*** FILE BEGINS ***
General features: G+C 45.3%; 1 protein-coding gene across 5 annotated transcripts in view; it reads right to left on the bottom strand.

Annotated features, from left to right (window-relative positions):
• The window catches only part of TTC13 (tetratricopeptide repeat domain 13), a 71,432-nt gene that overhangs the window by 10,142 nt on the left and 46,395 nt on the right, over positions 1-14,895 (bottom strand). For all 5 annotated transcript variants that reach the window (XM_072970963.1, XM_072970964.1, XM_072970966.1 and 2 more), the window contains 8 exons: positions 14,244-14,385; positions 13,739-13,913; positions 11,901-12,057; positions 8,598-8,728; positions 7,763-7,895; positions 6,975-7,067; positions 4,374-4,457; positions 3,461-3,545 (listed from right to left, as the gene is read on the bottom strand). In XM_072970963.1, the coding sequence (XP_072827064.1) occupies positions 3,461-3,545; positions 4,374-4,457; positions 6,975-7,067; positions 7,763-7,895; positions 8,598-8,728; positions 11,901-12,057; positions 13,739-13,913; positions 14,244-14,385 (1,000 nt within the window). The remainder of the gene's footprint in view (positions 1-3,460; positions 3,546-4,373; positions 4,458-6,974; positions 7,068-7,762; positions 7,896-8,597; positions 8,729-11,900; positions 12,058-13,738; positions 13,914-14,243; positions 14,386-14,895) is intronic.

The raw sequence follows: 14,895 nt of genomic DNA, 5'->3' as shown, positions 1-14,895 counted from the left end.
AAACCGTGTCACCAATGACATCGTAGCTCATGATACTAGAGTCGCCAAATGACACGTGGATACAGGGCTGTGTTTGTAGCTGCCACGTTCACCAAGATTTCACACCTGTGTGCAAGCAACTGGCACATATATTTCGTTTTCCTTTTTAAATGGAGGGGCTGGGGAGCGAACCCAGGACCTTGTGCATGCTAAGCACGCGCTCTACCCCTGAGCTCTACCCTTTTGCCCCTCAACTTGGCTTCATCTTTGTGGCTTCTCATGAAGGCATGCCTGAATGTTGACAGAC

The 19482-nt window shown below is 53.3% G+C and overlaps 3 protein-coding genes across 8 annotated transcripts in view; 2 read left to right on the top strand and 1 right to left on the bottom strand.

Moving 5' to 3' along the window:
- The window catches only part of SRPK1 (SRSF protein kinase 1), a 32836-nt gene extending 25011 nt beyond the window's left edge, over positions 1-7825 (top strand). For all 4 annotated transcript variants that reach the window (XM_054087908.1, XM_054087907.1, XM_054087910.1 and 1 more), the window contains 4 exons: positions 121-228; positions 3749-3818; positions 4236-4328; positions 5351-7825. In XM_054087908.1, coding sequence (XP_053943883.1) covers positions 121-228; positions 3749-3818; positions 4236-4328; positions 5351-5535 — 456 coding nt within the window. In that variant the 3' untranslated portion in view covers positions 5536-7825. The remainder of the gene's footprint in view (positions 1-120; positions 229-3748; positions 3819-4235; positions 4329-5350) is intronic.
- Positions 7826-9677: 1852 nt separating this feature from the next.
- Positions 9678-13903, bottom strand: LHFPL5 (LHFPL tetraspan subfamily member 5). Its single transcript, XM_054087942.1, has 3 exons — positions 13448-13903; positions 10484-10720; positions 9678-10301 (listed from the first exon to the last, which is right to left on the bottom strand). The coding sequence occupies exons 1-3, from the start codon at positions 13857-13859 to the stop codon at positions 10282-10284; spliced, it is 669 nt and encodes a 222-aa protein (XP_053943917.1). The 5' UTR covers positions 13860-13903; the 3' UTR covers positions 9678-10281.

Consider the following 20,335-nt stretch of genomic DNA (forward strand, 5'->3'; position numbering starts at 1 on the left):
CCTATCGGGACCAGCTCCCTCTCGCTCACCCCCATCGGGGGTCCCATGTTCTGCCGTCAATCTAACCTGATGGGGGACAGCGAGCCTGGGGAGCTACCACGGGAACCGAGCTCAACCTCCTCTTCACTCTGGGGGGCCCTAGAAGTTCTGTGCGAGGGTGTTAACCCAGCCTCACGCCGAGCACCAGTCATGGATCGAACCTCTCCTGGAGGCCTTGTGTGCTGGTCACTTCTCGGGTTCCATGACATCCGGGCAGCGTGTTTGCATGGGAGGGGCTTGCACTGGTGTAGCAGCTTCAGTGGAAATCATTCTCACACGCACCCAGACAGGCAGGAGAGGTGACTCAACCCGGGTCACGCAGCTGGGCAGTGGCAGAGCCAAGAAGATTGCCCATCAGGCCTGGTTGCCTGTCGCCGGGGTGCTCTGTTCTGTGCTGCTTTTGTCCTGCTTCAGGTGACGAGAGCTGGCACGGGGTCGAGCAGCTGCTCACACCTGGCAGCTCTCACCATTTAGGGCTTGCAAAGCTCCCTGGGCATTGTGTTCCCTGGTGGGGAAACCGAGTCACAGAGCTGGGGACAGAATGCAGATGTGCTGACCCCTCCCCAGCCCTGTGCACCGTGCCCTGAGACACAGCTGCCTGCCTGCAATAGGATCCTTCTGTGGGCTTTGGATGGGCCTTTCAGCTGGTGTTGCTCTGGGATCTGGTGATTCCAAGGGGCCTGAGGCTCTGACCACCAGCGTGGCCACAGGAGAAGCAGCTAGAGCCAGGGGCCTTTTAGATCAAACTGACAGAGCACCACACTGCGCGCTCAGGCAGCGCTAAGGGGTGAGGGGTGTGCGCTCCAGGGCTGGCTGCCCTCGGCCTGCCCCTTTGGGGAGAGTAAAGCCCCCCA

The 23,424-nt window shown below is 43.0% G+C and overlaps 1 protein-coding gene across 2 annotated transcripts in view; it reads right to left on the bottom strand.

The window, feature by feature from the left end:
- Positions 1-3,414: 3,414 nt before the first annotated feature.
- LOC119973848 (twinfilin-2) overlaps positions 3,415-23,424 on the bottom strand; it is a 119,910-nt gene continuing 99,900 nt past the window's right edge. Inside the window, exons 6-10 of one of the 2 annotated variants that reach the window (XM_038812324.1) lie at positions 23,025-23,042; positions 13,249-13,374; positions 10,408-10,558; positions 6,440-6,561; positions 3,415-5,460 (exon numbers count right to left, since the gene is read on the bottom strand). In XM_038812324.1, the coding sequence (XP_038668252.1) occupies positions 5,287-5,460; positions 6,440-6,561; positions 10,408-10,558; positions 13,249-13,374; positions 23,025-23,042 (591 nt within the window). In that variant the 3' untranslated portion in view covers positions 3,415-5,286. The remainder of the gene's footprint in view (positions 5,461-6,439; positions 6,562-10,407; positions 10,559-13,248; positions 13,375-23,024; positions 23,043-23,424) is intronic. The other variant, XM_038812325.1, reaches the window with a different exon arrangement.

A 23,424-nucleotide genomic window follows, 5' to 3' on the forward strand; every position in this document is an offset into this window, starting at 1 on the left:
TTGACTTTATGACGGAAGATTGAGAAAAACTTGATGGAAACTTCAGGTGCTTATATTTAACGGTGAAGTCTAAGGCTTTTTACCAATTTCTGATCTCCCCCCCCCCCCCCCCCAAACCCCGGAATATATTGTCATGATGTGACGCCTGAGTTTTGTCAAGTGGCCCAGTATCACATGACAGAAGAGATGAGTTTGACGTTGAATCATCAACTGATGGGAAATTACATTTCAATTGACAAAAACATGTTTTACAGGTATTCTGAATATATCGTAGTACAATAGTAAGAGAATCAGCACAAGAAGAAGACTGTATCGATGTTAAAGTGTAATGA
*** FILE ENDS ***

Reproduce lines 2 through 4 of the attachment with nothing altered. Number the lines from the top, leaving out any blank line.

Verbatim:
Annotated features, from left to right (window-relative positions):
• The window catches only part of TTC13 (tetratricopeptide repeat domain 13), a 71,432-nt gene that overhangs the window by 10,142 nt on the left and 46,395 nt on the right, over positions 1-14,895 (bottom strand). For all 5 annotated transcript variants that reach the window (XM_072970963.1, XM_072970964.1, XM_072970966.1 and 2 more), the window contains 8 exons: positions 14,244-14,385; positions 13,739-13,913; positions 11,901-12,057; positions 8,598-8,728; positions 7,763-7,895; positions 6,975-7,067; positions 4,374-4,457; positions 3,461-3,545 (listed from right to left, as the gene is read on the bottom strand). In XM_072970963.1, the coding sequence (XP_072827064.1) occupies positions 3,461-3,545; positions 4,374-4,457; positions 6,975-7,067; positions 7,763-7,895; positions 8,598-8,728; positions 11,901-12,057; positions 13,739-13,913; positions 14,244-14,385 (1,000 nt within the window). The remainder of the gene's footprint in view (positions 1-3,460; positions 3,546-4,373; positions 4,458-6,974; positions 7,068-7,762; positions 7,896-8,597; positions 8,729-11,900; positions 12,058-13,738; positions 13,914-14,243; positions 14,386-14,895) is intronic.

The raw sequence follows: 14,895 nt of genomic DNA, 5'->3' as shown, positions 1-14,895 counted from the left end.